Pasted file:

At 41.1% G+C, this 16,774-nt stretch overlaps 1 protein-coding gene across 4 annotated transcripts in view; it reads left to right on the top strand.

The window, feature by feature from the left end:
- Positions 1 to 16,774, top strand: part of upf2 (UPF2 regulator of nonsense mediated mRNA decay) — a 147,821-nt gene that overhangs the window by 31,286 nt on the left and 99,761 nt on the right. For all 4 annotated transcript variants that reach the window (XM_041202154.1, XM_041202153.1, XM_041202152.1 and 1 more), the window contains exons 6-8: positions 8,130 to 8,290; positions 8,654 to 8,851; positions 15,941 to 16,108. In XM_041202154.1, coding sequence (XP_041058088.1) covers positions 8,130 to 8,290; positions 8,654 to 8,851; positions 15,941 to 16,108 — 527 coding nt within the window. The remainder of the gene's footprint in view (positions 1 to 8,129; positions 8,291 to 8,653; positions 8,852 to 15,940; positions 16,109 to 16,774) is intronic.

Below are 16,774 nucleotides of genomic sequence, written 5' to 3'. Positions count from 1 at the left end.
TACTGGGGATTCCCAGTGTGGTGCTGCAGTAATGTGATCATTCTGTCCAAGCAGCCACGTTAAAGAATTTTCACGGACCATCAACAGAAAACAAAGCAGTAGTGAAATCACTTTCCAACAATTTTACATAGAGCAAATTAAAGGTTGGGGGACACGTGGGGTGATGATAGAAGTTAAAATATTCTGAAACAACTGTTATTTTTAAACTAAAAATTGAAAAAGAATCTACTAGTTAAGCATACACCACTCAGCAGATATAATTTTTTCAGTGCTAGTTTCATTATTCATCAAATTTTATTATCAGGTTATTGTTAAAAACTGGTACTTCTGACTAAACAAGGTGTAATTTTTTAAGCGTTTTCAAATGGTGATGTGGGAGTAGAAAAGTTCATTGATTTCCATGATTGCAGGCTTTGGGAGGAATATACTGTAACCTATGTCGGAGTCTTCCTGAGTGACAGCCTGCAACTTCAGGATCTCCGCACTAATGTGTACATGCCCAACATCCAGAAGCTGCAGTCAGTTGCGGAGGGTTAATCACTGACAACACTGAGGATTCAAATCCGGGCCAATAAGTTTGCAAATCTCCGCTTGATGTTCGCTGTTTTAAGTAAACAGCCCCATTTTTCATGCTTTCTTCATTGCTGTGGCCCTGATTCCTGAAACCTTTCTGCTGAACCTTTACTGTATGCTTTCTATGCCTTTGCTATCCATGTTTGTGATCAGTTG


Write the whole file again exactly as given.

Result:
At 41.1% G+C, this 16,774-nt stretch overlaps 1 protein-coding gene across 4 annotated transcripts in view; it reads left to right on the top strand.

The window, feature by feature from the left end:
- Positions 1 to 16,774, top strand: part of upf2 (UPF2 regulator of nonsense mediated mRNA decay) — a 147,821-nt gene that overhangs the window by 31,286 nt on the left and 99,761 nt on the right. For all 4 annotated transcript variants that reach the window (XM_041202154.1, XM_041202153.1, XM_041202152.1 and 1 more), the window contains exons 6-8: positions 8,130 to 8,290; positions 8,654 to 8,851; positions 15,941 to 16,108. In XM_041202154.1, coding sequence (XP_041058088.1) covers positions 8,130 to 8,290; positions 8,654 to 8,851; positions 15,941 to 16,108 — 527 coding nt within the window. The remainder of the gene's footprint in view (positions 1 to 8,129; positions 8,291 to 8,653; positions 8,852 to 15,940; positions 16,109 to 16,774) is intronic.

Below are 16,774 nucleotides of genomic sequence, written 5' to 3'. Positions count from 1 at the left end.
TACTGGGGATTCCCAGTGTGGTGCTGCAGTAATGTGATCATTCTGTCCAAGCAGCCACGTTAAAGAATTTTCACGGACCATCAACAGAAAACAAAGCAGTAGTGAAATCACTTTCCAACAATTTTACATAGAGCAAATTAAAGGTTGGGGGACACGTGGGGTGATGATAGAAGTTAAAATATTCTGAAACAACTGTTATTTTTAAACTAAAAATTGAAAAAGAATCTACTAGTTAAGCATACACCACTCAGCAGATATAATTTTTTCAGTGCTAGTTTCATTATTCATCAAATTTTATTATCAGGTTATTGTTAAAAACTGGTACTTCTGACTAAACAAGGTGTAATTTTTTAAGCGTTTTCAAATGGTGATGTGGGAGTAGAAAAGTTCATTGATTTCCATGATTGCAGGCTTTGGGAGGAATATACTGTAACCTATGTCGGAGTCTTCCTGAGTGACAGCCTGCAACTTCAGGATCTCCGCACTAATGTGTACATGCCCAACATCCAGAAGCTGCAGTCAGTTGCGGAGGGTTAATCACTGACAACACTGAGGATTCAAATCCGGGCCAATAAGTTTGCAAATCTCCGCTTGATGTTCGCTGTTTTAAGTAAACAGCCCCATTTTTCATGCTTTCTTCATTGCTGTGGCCCTGATTCCTGAAACCTTTCTGCTGAACCTTTACTGTATGCTTTCTATGCCTTTGCTATCCATGTTTGTGATCAGTTG